Does the setting allow the children to be competent? To be creative? Inventive? Does it allow the whole curriculum to be followed? Does it allow you to say yes, or limit you to no!? For instance when I visited Täppan preschool they had used small fences to naturally prevent running indoors - which means there are no "Don't run" (although I would never say that - I tend to use the phrase - "please walk inside") - I like the fact that the environment instructs the children how to use the room - large rooms do tend to invite speed (which can mean bigger crashes and bumps and bruises), by dividing a room up into smaller areas means that high speeds cannot be obtained - and if low fences/shelves etc are used to divide the room it also means that the open feeling is maintained - it also allows the teachers to keep a watchful eye over the children but at the same give the children a feeling of independence as they experience being in their own space.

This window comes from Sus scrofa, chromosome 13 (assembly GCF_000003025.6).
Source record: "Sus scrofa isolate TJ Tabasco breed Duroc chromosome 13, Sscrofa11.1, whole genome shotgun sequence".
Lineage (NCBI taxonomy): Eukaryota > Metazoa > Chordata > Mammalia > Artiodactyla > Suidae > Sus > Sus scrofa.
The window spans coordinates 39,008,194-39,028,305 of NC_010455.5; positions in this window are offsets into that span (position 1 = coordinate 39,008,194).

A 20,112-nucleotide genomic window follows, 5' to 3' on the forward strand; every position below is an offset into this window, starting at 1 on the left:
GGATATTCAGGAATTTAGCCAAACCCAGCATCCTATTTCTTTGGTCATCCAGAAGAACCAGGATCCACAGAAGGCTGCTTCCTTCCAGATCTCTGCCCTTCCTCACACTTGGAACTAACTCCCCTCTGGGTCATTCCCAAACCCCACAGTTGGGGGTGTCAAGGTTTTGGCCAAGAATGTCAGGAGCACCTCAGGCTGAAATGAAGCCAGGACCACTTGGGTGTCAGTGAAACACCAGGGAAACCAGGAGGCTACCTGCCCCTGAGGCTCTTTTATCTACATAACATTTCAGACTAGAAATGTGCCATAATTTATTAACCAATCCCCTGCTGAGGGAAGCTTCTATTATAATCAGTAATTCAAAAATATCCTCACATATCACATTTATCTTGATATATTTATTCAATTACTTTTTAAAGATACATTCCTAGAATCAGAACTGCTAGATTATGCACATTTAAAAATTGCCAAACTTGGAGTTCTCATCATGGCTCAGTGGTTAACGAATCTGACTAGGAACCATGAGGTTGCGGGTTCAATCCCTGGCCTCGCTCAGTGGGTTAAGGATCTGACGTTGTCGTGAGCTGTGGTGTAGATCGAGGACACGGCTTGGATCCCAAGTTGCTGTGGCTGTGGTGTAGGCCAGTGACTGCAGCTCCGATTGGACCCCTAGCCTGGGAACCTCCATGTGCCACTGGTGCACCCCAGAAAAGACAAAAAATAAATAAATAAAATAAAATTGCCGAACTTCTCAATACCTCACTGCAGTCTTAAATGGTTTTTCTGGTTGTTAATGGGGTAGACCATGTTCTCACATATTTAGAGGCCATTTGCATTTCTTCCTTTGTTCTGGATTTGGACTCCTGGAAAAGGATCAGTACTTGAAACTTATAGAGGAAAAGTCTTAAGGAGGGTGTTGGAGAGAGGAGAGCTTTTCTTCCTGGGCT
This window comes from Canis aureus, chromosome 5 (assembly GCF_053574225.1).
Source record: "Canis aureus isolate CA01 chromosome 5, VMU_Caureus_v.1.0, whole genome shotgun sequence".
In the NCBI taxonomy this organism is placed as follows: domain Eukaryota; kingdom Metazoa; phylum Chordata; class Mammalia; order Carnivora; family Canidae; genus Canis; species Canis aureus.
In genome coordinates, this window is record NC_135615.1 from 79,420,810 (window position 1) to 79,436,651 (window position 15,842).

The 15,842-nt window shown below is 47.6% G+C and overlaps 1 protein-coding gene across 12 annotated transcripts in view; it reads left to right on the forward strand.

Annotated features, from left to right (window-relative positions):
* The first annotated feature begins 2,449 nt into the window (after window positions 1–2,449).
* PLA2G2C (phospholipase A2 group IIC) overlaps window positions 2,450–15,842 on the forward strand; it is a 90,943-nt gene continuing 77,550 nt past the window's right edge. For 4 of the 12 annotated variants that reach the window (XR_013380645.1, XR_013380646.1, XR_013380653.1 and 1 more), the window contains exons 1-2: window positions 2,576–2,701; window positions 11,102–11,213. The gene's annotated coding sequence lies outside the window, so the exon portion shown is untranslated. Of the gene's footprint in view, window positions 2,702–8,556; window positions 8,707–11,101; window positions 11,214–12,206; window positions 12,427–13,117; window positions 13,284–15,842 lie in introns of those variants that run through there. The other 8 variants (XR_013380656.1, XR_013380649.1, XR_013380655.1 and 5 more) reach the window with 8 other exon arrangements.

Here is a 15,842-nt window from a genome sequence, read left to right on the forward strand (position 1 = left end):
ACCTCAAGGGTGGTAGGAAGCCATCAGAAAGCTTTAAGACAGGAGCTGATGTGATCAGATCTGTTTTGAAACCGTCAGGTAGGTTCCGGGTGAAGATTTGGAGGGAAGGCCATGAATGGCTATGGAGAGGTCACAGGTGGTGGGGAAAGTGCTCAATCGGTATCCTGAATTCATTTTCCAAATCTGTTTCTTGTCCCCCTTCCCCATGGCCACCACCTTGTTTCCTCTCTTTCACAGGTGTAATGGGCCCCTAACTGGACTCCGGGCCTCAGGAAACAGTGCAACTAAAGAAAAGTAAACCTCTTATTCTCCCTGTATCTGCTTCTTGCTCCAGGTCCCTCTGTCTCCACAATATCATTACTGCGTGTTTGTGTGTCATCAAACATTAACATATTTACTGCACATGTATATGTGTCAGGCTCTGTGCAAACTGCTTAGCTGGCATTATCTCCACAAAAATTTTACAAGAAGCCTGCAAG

Over the years the environment has really become like a colleague. It needs to be treated with the same respect - and we all need to work together. I am hoping that I will be able to visit more preschools to see how the environment works for them - and then to be able to share here. I know I love taking people round the preschools where I work (potential parents/customers as well as other preschool teachers) - as I always feel that as I explain how we work and why we have chosen to set up the preschool as we have - everything becomes more clear, and often they ask really good questions that make you think, or tell you about something similar or a solution that they have used at their own setting.

Anyway - its late - so I will end part 2 here...